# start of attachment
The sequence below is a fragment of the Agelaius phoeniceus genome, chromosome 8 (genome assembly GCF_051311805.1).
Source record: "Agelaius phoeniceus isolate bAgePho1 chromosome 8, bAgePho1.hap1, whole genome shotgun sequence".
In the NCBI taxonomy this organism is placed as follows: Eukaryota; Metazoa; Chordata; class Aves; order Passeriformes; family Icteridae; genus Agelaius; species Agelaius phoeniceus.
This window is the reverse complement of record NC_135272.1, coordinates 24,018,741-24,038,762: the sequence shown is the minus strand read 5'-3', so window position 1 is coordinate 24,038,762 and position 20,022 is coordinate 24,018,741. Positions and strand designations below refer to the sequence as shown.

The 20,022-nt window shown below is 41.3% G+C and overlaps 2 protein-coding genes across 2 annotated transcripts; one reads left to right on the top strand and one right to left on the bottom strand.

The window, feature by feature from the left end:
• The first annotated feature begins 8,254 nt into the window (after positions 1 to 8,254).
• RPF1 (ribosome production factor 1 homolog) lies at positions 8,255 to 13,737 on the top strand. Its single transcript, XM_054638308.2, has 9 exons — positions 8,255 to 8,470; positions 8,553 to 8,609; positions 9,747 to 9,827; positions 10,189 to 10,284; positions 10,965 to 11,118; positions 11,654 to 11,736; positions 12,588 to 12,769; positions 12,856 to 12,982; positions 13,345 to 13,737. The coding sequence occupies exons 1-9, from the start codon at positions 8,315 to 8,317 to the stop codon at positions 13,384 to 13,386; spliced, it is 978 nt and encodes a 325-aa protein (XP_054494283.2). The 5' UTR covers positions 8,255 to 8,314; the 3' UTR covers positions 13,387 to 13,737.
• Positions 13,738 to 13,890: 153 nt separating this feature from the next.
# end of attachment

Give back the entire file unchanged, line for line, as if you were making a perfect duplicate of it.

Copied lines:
The sequence below is a fragment of the Agelaius phoeniceus genome, chromosome 8 (genome assembly GCF_051311805.1).
Source record: "Agelaius phoeniceus isolate bAgePho1 chromosome 8, bAgePho1.hap1, whole genome shotgun sequence".
In the NCBI taxonomy this organism is placed as follows: Eukaryota; Metazoa; Chordata; class Aves; order Passeriformes; family Icteridae; genus Agelaius; species Agelaius phoeniceus.
This window is the reverse complement of record NC_135272.1, coordinates 24,018,741-24,038,762: the sequence shown is the minus strand read 5'-3', so window position 1 is coordinate 24,038,762 and position 20,022 is coordinate 24,018,741. Positions and strand designations below refer to the sequence as shown.

The 20,022-nt window shown below is 41.3% G+C and overlaps 2 protein-coding genes across 2 annotated transcripts; one reads left to right on the top strand and one right to left on the bottom strand.

The window, feature by feature from the left end:
• The first annotated feature begins 8,254 nt into the window (after positions 1 to 8,254).
• RPF1 (ribosome production factor 1 homolog) lies at positions 8,255 to 13,737 on the top strand. Its single transcript, XM_054638308.2, has 9 exons — positions 8,255 to 8,470; positions 8,553 to 8,609; positions 9,747 to 9,827; positions 10,189 to 10,284; positions 10,965 to 11,118; positions 11,654 to 11,736; positions 12,588 to 12,769; positions 12,856 to 12,982; positions 13,345 to 13,737. The coding sequence occupies exons 1-9, from the start codon at positions 8,315 to 8,317 to the stop codon at positions 13,384 to 13,386; spliced, it is 978 nt and encodes a 325-aa protein (XP_054494283.2). The 5' UTR covers positions 8,255 to 8,314; the 3' UTR covers positions 13,387 to 13,737.
• Positions 13,738 to 13,890: 153 nt separating this feature from the next.